Sokuon in funny places

Sokuon, the little つ that usually lengthens a consonant (makes it geminate), usually only appears in front of さ, た, か, and ぱ row characters. These are only unvoiced consonants. As far as I know, this is always the case for Japanese words. Loanwords are funny with voiced consonants sometimes, like big: ビッグ.

I read in a few places that there are applications of sokuon for loanwords from other languages, e.g. r-row hiragana for rolling r in Italian. One especially interesting case is the Pokemon Cramorant that is ウッウ, so a sokuon before a vowel, making it a bit like a glottal stop. :bird:

Did you come across more interesting or non-standard sokuon occurrences?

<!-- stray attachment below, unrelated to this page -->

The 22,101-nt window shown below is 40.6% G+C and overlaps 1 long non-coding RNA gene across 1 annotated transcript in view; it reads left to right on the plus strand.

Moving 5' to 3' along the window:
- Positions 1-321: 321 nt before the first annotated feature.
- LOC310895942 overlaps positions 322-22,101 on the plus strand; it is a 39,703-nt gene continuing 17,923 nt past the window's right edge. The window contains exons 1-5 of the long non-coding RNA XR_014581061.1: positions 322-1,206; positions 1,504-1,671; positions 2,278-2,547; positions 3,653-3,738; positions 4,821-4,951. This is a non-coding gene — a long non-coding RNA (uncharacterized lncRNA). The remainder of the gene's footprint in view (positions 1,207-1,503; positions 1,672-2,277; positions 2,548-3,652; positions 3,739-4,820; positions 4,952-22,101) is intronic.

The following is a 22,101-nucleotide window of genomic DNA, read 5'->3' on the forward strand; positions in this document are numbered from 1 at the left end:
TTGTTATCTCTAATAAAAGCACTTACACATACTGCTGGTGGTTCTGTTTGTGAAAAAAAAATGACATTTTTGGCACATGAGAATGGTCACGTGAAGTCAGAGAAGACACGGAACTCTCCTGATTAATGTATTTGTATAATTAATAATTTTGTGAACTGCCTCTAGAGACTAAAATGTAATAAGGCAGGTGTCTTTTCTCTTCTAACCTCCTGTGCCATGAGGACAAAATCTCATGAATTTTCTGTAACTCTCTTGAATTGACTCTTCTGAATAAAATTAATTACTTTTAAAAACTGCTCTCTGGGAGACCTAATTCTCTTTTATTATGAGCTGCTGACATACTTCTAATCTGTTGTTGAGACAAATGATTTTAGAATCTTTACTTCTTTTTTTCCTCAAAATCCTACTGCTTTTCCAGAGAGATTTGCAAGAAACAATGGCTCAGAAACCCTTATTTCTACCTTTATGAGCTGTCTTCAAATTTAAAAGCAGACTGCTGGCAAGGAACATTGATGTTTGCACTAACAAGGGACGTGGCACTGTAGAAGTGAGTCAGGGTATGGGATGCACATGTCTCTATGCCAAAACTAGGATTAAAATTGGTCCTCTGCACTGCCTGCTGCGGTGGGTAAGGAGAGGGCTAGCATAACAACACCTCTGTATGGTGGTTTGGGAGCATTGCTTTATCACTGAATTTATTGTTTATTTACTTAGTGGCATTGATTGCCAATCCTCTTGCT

Not really that interesting but I’ve also seen in the common loanword ベッド (bed) which is a little hard to pronounce for me.

Also, I’ve seen it in voice sfx like フッ (meaning something like “heh”). This could also be similar to a glottal stop (well, kind of).

There are probably more experienced people who can contribute a lot more here :sweat_smile:

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My understanding (although I’m very much a beginner) is that っ always represents a glottal stop, but a glottal stop in front of a consonant typically turns into a geminate. So it’s not that the usage of the sokuon has changed; it’s that the vocal effect changes depending on the surrounding sounds.

Can anyone else confirm/deny this? My linguistics 101 course was way too long ago.


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